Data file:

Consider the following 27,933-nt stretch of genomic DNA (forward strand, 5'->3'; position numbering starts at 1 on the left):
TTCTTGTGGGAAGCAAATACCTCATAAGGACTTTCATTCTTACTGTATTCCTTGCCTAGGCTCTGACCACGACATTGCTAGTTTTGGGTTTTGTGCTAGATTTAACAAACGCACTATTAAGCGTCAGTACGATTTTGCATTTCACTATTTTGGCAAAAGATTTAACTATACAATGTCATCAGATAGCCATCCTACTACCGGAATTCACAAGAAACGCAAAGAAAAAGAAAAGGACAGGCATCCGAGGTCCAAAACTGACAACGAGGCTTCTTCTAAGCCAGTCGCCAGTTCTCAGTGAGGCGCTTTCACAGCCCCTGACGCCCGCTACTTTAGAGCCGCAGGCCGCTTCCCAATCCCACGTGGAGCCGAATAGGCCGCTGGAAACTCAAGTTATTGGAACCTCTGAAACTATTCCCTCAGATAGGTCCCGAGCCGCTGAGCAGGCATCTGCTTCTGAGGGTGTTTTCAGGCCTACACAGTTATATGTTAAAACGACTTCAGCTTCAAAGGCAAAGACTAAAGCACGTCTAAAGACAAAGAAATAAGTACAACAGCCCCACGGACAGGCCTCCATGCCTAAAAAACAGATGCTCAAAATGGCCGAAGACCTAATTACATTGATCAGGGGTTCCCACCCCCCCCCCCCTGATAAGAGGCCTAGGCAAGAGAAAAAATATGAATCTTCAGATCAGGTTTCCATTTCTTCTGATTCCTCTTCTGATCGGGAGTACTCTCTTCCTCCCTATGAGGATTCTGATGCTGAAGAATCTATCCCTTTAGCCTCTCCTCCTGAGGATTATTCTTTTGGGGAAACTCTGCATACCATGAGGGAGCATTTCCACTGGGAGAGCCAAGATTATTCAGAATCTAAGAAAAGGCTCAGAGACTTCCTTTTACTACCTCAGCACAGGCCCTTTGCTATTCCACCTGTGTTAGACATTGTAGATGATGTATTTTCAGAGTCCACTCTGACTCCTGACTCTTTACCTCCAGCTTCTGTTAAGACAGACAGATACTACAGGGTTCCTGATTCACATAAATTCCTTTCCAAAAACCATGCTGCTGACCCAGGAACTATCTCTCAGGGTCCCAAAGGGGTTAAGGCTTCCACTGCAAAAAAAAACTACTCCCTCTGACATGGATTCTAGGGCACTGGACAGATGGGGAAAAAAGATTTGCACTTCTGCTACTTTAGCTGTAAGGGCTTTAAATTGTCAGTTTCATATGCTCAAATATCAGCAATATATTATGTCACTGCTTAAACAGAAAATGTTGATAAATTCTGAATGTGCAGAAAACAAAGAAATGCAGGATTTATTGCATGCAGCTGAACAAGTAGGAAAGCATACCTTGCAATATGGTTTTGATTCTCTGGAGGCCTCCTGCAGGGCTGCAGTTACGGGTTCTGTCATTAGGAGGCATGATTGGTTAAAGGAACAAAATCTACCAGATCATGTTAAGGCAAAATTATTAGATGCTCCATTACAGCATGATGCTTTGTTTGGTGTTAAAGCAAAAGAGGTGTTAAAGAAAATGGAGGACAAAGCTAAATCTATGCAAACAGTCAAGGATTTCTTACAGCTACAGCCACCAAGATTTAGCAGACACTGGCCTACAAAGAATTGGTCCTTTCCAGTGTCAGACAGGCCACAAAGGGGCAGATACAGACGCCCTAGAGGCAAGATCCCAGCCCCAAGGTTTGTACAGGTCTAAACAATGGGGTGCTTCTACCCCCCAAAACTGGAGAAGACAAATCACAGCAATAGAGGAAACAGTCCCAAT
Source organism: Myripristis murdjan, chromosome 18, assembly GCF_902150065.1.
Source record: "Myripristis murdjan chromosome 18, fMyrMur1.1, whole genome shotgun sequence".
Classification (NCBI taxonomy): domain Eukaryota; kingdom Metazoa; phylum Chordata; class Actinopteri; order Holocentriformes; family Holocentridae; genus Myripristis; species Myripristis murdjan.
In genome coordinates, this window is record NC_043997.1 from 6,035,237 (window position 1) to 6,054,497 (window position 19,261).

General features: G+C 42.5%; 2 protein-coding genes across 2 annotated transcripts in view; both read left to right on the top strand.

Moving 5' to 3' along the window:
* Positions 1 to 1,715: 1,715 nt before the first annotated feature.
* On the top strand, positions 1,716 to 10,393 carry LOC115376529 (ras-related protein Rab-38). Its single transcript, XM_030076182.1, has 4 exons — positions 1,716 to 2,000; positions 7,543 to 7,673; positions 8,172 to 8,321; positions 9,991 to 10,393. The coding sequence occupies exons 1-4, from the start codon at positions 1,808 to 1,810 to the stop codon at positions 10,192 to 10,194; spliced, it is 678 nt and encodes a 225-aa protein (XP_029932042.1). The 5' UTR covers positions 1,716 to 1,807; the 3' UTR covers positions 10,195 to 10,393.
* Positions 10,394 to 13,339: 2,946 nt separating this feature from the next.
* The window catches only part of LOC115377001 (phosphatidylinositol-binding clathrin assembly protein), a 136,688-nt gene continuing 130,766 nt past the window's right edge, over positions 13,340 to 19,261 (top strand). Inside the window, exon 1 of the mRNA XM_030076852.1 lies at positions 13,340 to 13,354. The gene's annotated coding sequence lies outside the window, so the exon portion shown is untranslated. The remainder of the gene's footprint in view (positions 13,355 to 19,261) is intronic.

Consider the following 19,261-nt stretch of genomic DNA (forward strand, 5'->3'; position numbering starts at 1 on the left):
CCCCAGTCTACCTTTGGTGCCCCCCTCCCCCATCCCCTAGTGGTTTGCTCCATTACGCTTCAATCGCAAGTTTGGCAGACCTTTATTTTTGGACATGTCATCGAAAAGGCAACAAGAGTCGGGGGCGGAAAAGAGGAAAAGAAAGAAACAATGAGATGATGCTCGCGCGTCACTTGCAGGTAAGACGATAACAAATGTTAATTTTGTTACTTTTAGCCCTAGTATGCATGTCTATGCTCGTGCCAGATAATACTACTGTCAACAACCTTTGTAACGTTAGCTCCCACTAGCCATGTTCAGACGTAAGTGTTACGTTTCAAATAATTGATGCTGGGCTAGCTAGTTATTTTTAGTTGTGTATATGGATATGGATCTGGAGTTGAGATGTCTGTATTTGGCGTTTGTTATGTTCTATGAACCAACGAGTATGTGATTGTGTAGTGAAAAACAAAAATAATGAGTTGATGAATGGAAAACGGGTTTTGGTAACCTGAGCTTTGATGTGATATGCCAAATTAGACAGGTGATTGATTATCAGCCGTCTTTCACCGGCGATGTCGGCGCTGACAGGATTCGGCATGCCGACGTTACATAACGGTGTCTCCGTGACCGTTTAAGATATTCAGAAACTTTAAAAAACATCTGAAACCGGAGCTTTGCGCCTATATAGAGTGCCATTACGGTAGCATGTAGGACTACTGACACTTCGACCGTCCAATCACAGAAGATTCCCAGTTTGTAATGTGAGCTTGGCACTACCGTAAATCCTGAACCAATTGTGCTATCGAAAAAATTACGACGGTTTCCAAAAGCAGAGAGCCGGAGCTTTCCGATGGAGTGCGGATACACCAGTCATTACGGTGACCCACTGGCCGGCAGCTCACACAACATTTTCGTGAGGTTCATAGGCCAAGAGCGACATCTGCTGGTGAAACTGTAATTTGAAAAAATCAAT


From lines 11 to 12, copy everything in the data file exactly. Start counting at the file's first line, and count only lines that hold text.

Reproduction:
* Positions 10,394 to 13,339: 2,946 nt separating this feature from the next.
* The window catches only part of LOC115377001 (phosphatidylinositol-binding clathrin assembly protein), a 136,688-nt gene continuing 130,766 nt past the window's right edge, over positions 13,340 to 19,261 (top strand). Inside the window, exon 1 of the mRNA XM_030076852.1 lies at positions 13,340 to 13,354. The gene's annotated coding sequence lies outside the window, so the exon portion shown is untranslated. The remainder of the gene's footprint in view (positions 13,355 to 19,261) is intronic.